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Crossing Over

Never in my short life have I seen a group of hippies lose their shit so completely. When RIZWAN-MUAZZAM QUAWWALI hit the stage at Kuumbwa on Friday, all hell broke loose. Whether showering the performers with rose petals, falling to their knees or simply twirling ecstatically in the aisles, people were flipping out. One woman even walked on her knees up and down the aisle, her face upturned and eyes wide in her pilgrimage. A mild-mannered older gentleman in front of me seemed to be conventionally enjoying the show, but then about halfway through the set he began to violently shake his head back and forth and chant to himself. It was total pandemonium. Most people seemed truly entranced by this deeply devotional form of Pakistani vocal music, though I think chemical enhancement was involved for some members of the crowd. I love this town.


Someone forgot the show in show business. While SHANDRA LEER and U2 do a good job of keeping "spectacle" in the public's eye, the vast majority of concerts are rather drab affairs. (Face it--we live in a Clear Channel-presented era of pre-recorded presentations and shoegazing.) Were it not for a few brave Belgian expats, we might forget there's supposed to be a "show" in show business at all. The truth is, every time I get to see ZAP MAMA, I walk away completely surprised. It's not like the show is that much different, or that the arrangements have changed, but each time it's a whole new experience. MARIE DAULNE, much like MADONNA (although it's unlikely that Daulne will ever do a bad version of "American Pie"), is a work in progress, continually shifting through new styles and images.

Zap's latest concert was a far cry from their first American tour behind Adventures in Afropea. Singing mostly Central African a cappella offerings, the group used to be a darling of the world music mafia. Since then, Zap Mama have taken a dramatic swing toward the "neosoul" movement, adding myriad electronic effects into their percussive blend of vocalizations. Seeing Zap now has a whole lot more in common with seeing JILL SCOTT than anything coming out of KINSHASA round about now.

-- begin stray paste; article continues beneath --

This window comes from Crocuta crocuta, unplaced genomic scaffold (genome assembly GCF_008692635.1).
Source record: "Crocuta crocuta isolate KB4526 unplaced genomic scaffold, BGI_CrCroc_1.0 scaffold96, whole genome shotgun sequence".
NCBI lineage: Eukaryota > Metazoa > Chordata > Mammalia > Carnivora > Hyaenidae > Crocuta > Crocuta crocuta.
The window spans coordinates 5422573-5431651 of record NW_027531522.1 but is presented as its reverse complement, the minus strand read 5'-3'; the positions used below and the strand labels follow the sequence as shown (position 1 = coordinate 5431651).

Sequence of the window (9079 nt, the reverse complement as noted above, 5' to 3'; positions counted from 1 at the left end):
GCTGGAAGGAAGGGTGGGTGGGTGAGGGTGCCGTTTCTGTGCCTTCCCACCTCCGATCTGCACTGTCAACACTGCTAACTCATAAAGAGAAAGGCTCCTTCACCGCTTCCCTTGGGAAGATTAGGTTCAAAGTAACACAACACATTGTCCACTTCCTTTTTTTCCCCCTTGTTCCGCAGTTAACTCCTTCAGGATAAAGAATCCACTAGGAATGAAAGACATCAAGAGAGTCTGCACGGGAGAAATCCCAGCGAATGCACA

It's this refusal to quit moving, to deny categorization and to keep defying expectations that makes Zap Mama such an interesting band. Well, that and the fact that their music inspires people to shake their money makers fairly hard, even after intense sessions of BIKRAM YOGA (you know who you are).

It's hard to pick out specific highlights of a Zap show. The aura around the performance was so happy and joyous that any passing moments were just part of the overall lovage. I did love the fact that Marie sang a solo in tabla drum syllables. Wow.

At several points during the evening, one of the singers, CHANTAL, stepped away from the mic and picked up the acoustic bass. This woman has so much goddamn groove, it's unbelievable--especially during their version of "African Sunset." She's also able to create vocal lines that make "The Great Gig in the Sky" from Dark Side of the Moon sound pretty flat.

DIZZY, the guitar player, is also a joy to listen to, whether he's playing tasty little soul lines, throwing down SOUK from the CONGO or rocking out WINGER style. Also, despite the fact that his gross tonnage is double the combined weight of the rest of the group, he still gets down and shakes his considerable assets.

As a final note, I will give endless respect to anyone who has the gumption to do the worm in public. It's such a forgotten footnote to the breakdancing movement and it's a shame that it's still not practiced at high school dances. Marie showed total class and an utter lack of self-preservation when she threw down that move at the end of the show.


LIAM from SPLITTING SECONDS would like to remind everyone that THE BATTLE OF THE BANDS continues unabated down at the APTOS CLUB. Every weekend night the club is packed in tightly with local rock fans cheering on their favorites and probably drinking too much. The finals are a little over a month away, but upcoming shows promise to be entertaining, as the first round of brutal cuts is over and the best of the best are moving forward toward conquering the local scene.

Peter Koht

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From the May 4-11, 2005 issue of Metro Santa Cruz.

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